The LIGO-Virgo network detected gravitational wave

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The Virgo collaboration and the LIGO Scientific Collaboration report the three-detector observation of gravitational waves. This result highlights the scientific potential of a global network of gravitational wave detectors, by delivering a better localization of the source and access to polarizations of gravitational waves.

The two Laser Interferometer Gravitational-Wave Observatory detectors, located in Livingston, Louisiana, and Hanford, Washington, USA, and the Virgo detector, located at the European Gravitational Observatory in Cascina, near Pisa, Italy, detected a transient gravitational-wave signal produced by the coalescence of two stellar mass black holes.

 

The three-detector observation was made on August 14, 2017 at 10:30:43 UTC. The detected gravitational waves – ripples in space and time – were emitted during the final moments of the merger of two black holes with masses about 31 and 25 times the mass of the Sun and located about 1.8 billion light-years away. The newly produced spinning black hole has about 53 times the mass of our Sun. This means that about 3 solar masses were converted into gravitational-wave energy during the coalescence.

 

This is the fourth detection of a binary black hole system. While this new event is of astrophysical relevance, its detection comes with an additional asset: this is the first significant gravitational wave signal recorded by the Virgo detector, which has recently completed its upgrade to Advanced Virgo.

 

– It is wonderful to see a first gravitational-wave signal in our brand new Advanced Virgo detector only two weeks after it officially started taking data – says Jo van den Brand of Nikhef and VU University Amsterdam, spokesperson of the Virgo collaboration. – That’s a great reward after all the work done in the Advanced Virgo project to upgrade the instrument over the past six years.

 

The discovery, accepted for publication in the journal “Physical Review Letters” (https://dcc.ligo.org and http://www.virgo-gw.eu) was made by the Virgo collaboration and the LIGO Scientific Collaboration, which includes the GEO Collaboration and OzGrav.

 

The collaboration of LIGO and Virgo has matured over the last decade. Joint collaboration meetings and common data analyses have brought the community together. The coordinated scheduling of observing runs, with all detectors operational, is important to extract the maximum amount of science, and especially the vastly improved source localization holds great promise for the future of multimessenger astronomy. Additional results, based on data from the three-detector network, will be announced in the near future by the LIGO-Virgo collaboration; the analysis of the data is currently being finalized.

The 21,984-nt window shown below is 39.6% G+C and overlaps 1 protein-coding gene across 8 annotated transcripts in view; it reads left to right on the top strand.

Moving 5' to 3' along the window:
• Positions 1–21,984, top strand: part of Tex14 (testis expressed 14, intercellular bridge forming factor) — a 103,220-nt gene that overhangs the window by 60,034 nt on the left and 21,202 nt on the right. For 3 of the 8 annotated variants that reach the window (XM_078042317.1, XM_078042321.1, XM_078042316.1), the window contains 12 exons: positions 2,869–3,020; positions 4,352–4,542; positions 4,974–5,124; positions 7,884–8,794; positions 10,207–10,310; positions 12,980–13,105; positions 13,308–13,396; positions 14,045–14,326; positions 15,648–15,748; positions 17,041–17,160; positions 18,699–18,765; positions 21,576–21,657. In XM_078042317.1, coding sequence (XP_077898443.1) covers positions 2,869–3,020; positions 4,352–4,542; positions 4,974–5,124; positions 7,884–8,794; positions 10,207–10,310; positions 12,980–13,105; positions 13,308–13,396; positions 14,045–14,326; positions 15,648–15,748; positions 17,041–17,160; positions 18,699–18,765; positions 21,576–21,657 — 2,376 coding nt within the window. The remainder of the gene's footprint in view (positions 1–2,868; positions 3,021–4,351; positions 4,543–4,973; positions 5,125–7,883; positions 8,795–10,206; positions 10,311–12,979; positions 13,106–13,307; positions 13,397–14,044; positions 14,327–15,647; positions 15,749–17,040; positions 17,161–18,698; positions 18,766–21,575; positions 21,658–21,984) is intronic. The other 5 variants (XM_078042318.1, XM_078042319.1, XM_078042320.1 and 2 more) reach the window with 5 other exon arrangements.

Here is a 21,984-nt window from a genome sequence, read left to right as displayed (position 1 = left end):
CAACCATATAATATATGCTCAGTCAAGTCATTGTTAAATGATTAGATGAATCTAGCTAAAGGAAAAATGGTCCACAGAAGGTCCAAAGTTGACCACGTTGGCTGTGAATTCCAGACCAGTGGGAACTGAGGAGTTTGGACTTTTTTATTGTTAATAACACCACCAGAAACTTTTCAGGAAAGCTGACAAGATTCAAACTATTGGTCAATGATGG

Overall, the Universe volume which is likely to contain the source shrinks by more than a factor 20 when moving from a two-detector network to a three-detector network. The sky region for GW170814 has a size of only 60 square degrees, more than 10 times better than for the two LIGO interferometers alone; in addition, the accuracy with which the source distance is measured benefits from the addition of Virgo. Being able to point to a smaller volume is important as many compact object mergers – for example when neutron stars are involved – are expected to produce broadband electromagnetic emission in addition to gravitational waves. The precision pointing information enabled 25 facilities to perform follow-up observations based on the LIGO-Virgo detection but no counterpart was identified – as expected for black holes.

 

Virgo doesn’t respond in the exactly same way to passing gravitational waves as the LIGO detectors because of its orientation on Earth, meaning that one can test another prediction of general relativity, which is concerned with polarizations of gravitational waves. Polarization describes how space-time is distorted in the three different spatial directions as a gravitational wave propagates. Initial tests based on the transient GW170814 event compare extreme cases: on the one hand, pure general relativity-allowed polarizations; on the other hand, pure polarizations forbidden by Einstein’s theory. The analysis of the data shows that Einstein’s prediction is strongly favored. In addition to this new result, other tests of general relativity already performed for the previous detections show an overall agreement between observations and general relativity.